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My father, John Thompson, who died in November, did not live in the past. So it was a surprise when my brother located this fragmentary account of his start in journalism on our father's last laptop. I wonder how many nonagenarians have a laptop (for the study) and an iPad (for the sitting room) as my father did?

Man of letters: John Thompson and his wife Cynthia, photographed at home by their friend Lee Miller in 1948. The Magritte on the wall was a wedding present from Sir Roland Penrose, Miller's husband

After a career in journalism of more than 50 years, during which he met pretty well all the great and the good, he could easily have bored us all rigid with repeated anecdotes, furnished and burnished by passing years, about his glory days. Fortunately for his family, if not for posterity, this would have been entirely out of character. He lived very much in the present — which made him a refreshing, alert and lively companion until his death at the age of 93. 

But for my mother's powers of persuasion, this account of his first job in a newspaper office, evidently intended to be continued, would not have been written a year or two before he died. He was finding writing and remembering increasingly difficult, but if he was losing his memory, we would joke, it didn't show — as he had so much more to lose than most people. 

From these early days described here, he moved on to the Yorkshire Evening News. During the war he was recruited by Michael Foot — editor of the Evening Standard and later leader of the Labour Party — and there became editor of Londoner's Diary. In 1963 he moved over to the Spectator where he became deputy editor under Iain McLeod and Nigel Lawson. 

By then he was an adept, perceptive and well-travelled political journalist behind whose self-effacing style lay a formidable intellect and breadth of learning. He was offered the editorship of the Spectator but turned it down because, as he told us with typical tact a few months before he died, "It wasn't that I didn't like Harry Creighton [the proprietor], I just couldn't see myself working with him." Having left the Spectator, with a wife, mortgage and two young children, he found himself walking down Fleet Street — then the centre of the newspaper world at a time when newspapers mattered — and thinking, "There must be a job for me somewhere here." 

Within days the call came. Lord Hartwell, the Telegraph proprietor, asked him to be a regular political columnist on the Sunday Telegraph. Six years later, in 1976, my father's special combination of calm, correctness and steel, tempered by kindness and warmth, helped Hartwell to decide to appoint him as editor of the same paper. There he nurtured and encouraged many fine talents, while raising the paper's circulation from some 750,000 in 1976 to an all-time record of over a million by 1980. He retired to Norfolk in 1986 and in later years contributed to the Literary Review and Standpoint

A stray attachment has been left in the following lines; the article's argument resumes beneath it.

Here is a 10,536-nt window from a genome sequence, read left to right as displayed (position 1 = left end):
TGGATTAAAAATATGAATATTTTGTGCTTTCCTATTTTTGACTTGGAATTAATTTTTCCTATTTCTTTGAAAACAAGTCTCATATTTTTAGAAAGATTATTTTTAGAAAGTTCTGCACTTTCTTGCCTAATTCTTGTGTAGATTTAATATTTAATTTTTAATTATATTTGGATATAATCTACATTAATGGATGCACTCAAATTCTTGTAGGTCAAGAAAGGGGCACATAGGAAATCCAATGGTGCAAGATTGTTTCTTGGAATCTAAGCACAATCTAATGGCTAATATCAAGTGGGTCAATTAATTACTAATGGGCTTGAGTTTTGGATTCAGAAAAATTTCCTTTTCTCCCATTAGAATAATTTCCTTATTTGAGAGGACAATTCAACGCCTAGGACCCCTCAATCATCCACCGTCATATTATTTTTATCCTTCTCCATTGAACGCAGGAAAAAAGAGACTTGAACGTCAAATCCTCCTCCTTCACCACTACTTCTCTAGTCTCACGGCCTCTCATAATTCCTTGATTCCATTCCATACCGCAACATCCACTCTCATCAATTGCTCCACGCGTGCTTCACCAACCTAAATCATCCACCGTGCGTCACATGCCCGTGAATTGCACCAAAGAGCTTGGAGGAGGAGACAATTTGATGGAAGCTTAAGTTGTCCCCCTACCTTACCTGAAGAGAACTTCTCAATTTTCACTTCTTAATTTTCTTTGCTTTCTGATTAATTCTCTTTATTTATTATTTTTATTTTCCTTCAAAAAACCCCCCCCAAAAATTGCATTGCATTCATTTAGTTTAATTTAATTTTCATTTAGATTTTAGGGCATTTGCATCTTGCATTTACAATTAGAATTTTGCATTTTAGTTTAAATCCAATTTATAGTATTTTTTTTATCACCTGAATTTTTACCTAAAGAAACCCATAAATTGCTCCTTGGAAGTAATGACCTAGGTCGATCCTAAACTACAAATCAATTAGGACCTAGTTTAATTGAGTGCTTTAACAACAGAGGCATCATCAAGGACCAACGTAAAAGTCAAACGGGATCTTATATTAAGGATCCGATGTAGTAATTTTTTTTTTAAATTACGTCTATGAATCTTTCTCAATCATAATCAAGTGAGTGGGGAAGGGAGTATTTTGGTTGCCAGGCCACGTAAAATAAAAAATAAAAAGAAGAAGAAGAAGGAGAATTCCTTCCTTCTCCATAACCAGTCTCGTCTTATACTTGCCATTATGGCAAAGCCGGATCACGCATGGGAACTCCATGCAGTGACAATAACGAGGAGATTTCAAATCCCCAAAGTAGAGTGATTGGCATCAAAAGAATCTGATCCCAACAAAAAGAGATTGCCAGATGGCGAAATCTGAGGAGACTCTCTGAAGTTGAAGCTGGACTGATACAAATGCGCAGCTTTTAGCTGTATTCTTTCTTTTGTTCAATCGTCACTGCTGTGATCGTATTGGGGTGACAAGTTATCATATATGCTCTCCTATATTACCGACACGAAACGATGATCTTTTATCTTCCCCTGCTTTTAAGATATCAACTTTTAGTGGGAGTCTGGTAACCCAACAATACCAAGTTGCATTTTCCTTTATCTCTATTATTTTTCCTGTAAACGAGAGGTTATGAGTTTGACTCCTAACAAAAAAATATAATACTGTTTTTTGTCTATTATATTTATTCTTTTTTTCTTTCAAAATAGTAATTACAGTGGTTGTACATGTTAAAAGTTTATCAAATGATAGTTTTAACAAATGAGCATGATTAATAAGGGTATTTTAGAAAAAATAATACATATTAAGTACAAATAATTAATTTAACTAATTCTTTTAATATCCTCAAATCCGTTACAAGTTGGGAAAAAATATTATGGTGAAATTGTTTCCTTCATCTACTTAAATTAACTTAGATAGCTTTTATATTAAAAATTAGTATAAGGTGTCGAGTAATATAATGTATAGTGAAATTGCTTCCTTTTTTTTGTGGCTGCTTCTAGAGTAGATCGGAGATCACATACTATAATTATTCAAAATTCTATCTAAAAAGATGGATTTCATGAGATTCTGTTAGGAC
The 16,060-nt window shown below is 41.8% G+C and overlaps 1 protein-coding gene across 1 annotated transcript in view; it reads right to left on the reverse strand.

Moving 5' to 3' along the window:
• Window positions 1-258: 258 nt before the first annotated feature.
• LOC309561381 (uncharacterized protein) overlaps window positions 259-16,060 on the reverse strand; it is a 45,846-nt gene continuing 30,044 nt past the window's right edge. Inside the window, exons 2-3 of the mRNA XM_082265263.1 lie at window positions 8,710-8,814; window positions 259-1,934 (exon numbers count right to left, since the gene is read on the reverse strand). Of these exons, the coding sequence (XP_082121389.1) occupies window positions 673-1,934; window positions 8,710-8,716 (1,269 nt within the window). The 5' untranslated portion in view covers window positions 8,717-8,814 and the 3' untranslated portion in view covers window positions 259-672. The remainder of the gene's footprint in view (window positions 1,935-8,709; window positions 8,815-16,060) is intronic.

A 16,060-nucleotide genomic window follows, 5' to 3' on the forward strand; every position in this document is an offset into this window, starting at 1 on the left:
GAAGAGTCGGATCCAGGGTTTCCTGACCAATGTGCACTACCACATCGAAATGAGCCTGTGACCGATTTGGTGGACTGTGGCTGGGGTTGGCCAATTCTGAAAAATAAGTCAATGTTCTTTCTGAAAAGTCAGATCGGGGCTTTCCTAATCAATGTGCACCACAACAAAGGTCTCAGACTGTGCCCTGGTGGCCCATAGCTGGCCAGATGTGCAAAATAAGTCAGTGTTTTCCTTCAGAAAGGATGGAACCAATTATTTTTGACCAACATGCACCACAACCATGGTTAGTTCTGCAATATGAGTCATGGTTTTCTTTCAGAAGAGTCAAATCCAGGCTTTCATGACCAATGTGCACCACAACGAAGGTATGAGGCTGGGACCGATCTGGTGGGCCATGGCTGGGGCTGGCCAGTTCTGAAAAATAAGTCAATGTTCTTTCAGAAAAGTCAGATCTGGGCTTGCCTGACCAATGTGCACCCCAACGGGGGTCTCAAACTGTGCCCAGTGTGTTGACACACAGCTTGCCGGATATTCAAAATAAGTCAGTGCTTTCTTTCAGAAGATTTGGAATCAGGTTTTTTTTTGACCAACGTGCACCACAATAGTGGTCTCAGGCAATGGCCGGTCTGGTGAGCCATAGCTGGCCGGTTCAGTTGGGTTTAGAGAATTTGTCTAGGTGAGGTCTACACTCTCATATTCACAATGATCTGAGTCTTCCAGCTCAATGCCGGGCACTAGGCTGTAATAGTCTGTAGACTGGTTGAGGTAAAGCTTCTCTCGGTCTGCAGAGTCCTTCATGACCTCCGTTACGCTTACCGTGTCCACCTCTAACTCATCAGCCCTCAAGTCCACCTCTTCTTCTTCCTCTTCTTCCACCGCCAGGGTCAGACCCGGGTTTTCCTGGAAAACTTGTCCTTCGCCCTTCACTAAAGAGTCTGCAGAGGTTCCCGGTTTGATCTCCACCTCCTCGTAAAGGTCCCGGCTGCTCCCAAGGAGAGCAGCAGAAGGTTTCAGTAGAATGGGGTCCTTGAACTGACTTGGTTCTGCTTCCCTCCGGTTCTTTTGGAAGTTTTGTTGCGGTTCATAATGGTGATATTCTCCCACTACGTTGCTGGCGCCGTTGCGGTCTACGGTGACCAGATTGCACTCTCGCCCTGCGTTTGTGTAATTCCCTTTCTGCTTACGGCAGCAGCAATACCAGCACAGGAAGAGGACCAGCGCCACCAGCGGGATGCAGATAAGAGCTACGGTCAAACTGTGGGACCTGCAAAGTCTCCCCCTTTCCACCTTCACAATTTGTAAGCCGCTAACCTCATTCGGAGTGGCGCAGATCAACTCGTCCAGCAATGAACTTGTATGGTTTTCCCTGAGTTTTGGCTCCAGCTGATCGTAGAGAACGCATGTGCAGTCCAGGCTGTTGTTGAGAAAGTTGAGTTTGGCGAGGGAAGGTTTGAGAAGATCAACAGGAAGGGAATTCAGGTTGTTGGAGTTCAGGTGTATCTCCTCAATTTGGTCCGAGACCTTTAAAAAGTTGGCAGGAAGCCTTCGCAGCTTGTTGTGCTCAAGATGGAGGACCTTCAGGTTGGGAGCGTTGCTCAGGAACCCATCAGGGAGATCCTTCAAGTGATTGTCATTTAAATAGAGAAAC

— Sarah Johnson

The year was 1936. I had left school, aged 16, saying airily that I intended to be a journalist, although I had little notion of how to go about it. There were no family links with that calling. My elder brother was articled to a chartered accountant. My father was not comfortable about my aspiring to a world so distant from anything he knew. However, he set out to be helpful, as he usually did, and through a business friend he arranged for me to consult Sir Linton Andrews, then the editor of the Leeds Mercury (and later of the Yorkshire Post after the two morning papers published in Leeds were merged). That meeting with Sir Linton was my first contact with the world of newspapers and I remember that it was exciting. I presented myself at the office and asked to see the editor. A lordly functionary looked down his nose at this presumptuous youth and said with a sneer, "You can't get to see the editor of a newspaper as easily as that." As stiffly as I could I told him I had an appointment. Eventually I reached the editor's room in a state of high nervousness, which was somewhat soothed by the great man's quietly friendly manner. What we talked about I have forgotten. I do remember that on his desk were some galley-proofs, things I had never seen before. For me they had a thrilling, behind-the-scenes quality to which I responded.